Lead-acid batteries are relatively inexpensive to produce (though terrible for the environment), making them relatively cheap to buy upfront. On the face of cost considerations, they initially appear to be the better deal for consumers. However, this does not consider the battery’s overall lifespan or the actual amount of energy you get out of them. Keep reading to discover how lead-acids measure up to lithium on these counts.

Lead-acid batteries are capable of deep discharge, although deep discharges will markedly impact the battery’s life. 

Cons of Lead-Acid Batteries vs. Lithium-ion

While lead-acid batteries have been the most successful power storage source for many years, they have some major disadvantages compared to modern lithium batteries.

Weight, Space, and Energy Density

Lead-acid batteries are very heavy. Weight can be a severe drawback for mobile applications. They also do not store significant amounts of power for their size. Their weight means that to hold enough power for a household’s use would take up a lot of space. How much they store per weight and space is called their energy density, which is relatively low as far as batteries go. 

Charge and Discharge Requirements 

Lead-acid batteries can take a long time to charge. The long charge times are because of their internal design that causes the charge to slow down once they get closer to completion. The absorption charge cycle causes this slowing.

If the battery does not get through its absorption charge before discharging, it can cause sulfation in a battery. Sulfation impacts the charging time, charging efficiency, and will increase battery temperatures. 

When you discharge a lead-acid battery for too long, it also loses some of its ability to accept a charge, reducing its capacity. This damage is because the lead sulfate crystallizes and will no longer dissolve.

The Peukert Effect

When discharging at a high rate for large appliances, lead-acid batteries suffer from the Peukert effect. The Peukert effect is a phenomenon that causes the battery to produce less energy before the voltage drops when discharging at high loads than lower loads. This means that you do not get the all energy from the battery you put in. Heat and chemical losses waste the energy.

Pukerts law
As current goes up, capacity goes down

Overcharging can also cause “gassing.” The battery will release hydrogen, oxygen, and hydrogen sulfide. This is a highly flammable combination and can lead to explosions in some cases as well. If you ever smell rotten eggs coming from a lead-acid battery, vent the area and disconnect it immediately. 

Overall lead-acid batteries can be a cost-effective electrical storage solution but need very specific charging and discharging parameters to keep them healthy and safe.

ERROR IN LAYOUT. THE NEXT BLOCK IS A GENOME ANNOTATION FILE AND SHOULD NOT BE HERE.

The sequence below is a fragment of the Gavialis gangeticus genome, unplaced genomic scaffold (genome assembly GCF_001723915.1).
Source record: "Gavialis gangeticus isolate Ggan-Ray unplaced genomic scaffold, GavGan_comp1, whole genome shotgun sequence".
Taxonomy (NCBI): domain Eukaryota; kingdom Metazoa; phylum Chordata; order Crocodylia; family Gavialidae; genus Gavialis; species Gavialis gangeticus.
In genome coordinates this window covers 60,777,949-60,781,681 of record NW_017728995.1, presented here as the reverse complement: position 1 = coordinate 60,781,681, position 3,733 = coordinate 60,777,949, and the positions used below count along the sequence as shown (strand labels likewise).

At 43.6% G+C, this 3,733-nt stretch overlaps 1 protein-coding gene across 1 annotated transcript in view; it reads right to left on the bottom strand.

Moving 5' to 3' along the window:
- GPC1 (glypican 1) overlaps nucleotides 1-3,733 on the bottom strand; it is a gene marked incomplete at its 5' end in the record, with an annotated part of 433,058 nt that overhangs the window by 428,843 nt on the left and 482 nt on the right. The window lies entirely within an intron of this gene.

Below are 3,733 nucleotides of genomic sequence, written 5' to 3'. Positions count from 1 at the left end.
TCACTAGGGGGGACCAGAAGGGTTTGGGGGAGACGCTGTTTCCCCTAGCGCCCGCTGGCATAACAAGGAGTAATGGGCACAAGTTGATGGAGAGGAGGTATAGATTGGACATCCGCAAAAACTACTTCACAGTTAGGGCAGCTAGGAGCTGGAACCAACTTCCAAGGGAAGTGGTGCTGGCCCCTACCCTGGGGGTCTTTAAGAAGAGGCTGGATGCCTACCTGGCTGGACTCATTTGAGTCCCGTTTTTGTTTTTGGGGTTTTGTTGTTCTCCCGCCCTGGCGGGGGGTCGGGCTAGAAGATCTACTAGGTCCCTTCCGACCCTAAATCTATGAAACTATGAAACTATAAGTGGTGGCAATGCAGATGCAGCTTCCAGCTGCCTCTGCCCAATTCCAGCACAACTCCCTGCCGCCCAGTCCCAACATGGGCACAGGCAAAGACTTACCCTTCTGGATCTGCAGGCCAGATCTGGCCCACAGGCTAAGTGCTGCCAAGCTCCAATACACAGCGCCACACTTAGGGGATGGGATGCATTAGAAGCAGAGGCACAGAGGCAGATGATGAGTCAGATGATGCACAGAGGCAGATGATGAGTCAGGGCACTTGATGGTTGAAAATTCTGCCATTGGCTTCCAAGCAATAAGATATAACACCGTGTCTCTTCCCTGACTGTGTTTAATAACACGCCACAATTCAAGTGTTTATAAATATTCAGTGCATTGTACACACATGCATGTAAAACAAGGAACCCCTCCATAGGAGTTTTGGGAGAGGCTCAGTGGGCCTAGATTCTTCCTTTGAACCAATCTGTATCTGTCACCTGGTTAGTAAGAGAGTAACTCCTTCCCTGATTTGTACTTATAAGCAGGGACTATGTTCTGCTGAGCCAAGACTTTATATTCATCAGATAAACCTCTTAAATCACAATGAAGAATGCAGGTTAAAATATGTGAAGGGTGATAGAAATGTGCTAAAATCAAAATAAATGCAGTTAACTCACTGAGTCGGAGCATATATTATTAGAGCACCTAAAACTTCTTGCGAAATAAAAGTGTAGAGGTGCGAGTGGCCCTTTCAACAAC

Limited Lifespan

If any of the charge parameters above get out of whack, a lead-acid battery will experience a shorter life. Even if all parameters are kept perfect, the battery’s chemical processes break down with use and degrade the battery’s capacity over time.

Environmental Impact

Lead-acid batteries are among the most recycled items in the world. This is great and critical because their lead content has contributed to significant environmental and health concerns over the years. However, 5% of lead-acid batteries are not recycled. As a result, many millions of metric tons of lead are dumped into the environment.  

Lead mines are also some of the most toxic and have caused larger areas of poisonous groundwater. Long-term exposure to lead, even in minuscule amounts, can cause brain and kidney damage and learning problems in children, a concern for all of us sharing this planet. 

batteries in dump
Unfortunately too many lead-acid batteries end up here

Lithium-Ion Batteries

Lithium-ion batteries have become increasingly popular in recent years, and with good reason. Let’s have a look at some of the reasons why these relative newcomers have gained so much attention!

The chemical process within lithium-ion batteries during charging and discharging finds lithium ions moving between the positive and negative electrodes. When the battery is discharging, lithium ions move toward the positive electrode losing or gaining an electron in the resulting chemical reactions. These chemical reactions create a flow of electrons that produces an electric current. The reverse occurs during the charging process.

Mobile electronics like phones, electric scooters and bikes, hoverboards, and wheelchairs all commonly use lithium batteries. But in recent years, the use of lithium-ion batteries has expanded, and they’ve found a home in RVs, boats, and many types of solar applications.

Types of Lithium-Ion Batteries